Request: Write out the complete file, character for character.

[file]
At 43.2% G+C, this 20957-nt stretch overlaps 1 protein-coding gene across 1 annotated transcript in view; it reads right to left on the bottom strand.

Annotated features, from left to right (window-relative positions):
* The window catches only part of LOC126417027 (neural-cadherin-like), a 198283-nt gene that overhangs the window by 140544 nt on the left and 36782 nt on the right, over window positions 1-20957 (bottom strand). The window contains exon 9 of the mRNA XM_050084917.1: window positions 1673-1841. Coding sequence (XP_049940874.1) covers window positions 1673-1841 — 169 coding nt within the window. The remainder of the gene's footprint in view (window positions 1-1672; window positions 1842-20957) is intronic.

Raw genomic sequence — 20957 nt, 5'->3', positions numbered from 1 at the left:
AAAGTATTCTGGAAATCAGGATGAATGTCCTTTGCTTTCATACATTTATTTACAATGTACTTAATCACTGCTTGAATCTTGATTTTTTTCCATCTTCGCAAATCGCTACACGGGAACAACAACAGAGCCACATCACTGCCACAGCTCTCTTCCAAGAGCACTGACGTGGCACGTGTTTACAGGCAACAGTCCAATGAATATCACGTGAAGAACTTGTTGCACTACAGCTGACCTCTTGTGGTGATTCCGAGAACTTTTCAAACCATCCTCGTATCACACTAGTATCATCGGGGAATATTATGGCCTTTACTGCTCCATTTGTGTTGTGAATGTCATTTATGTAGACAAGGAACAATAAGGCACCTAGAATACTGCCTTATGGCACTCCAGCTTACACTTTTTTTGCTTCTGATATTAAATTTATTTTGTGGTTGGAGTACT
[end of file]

At 43.2% G+C, this 20957-nt stretch overlaps 1 protein-coding gene across 1 annotated transcript in view; it reads right to left on the bottom strand.

Annotated features, from left to right (window-relative positions):
* The window catches only part of LOC126417027 (neural-cadherin-like), a 198283-nt gene that overhangs the window by 140544 nt on the left and 36782 nt on the right, over window positions 1-20957 (bottom strand). The window contains exon 9 of the mRNA XM_050084917.1: window positions 1673-1841. Coding sequence (XP_049940874.1) covers window positions 1673-1841 — 169 coding nt within the window. The remainder of the gene's footprint in view (window positions 1-1672; window positions 1842-20957) is intronic.

Raw genomic sequence — 20957 nt, 5'->3', positions numbered from 1 at the left:
AAAGTATTCTGGAAATCAGGATGAATGTCCTTTGCTTTCATACATTTATTTACAATGTACTTAATCACTGCTTGAATCTTGATTTTTTTCCATCTTCGCAAATCGCTACACGGGAACAACAACAGAGCCACATCACTGCCACAGCTCTCTTCCAAGAGCACTGACGTGGCACGTGTTTACAGGCAACAGTCCAATGAATATCACGTGAAGAACTTGTTGCACTACAGCTGACCTCTTGTGGTGATTCCGAGAACTTTTCAAACCATCCTCGTATCACACTAGTATCATCGGGGAATATTATGGCCTTTACTGCTCCATTTGTGTTGTGAATGTCATTTATGTAGACAAGGAACAATAAGGCACCTAGAATACTGCCTTATGGCACTCCAGCTTACACTTTTTTTGCTTCTGATATTAAATTTATTTTGTGGTTGGAGTACT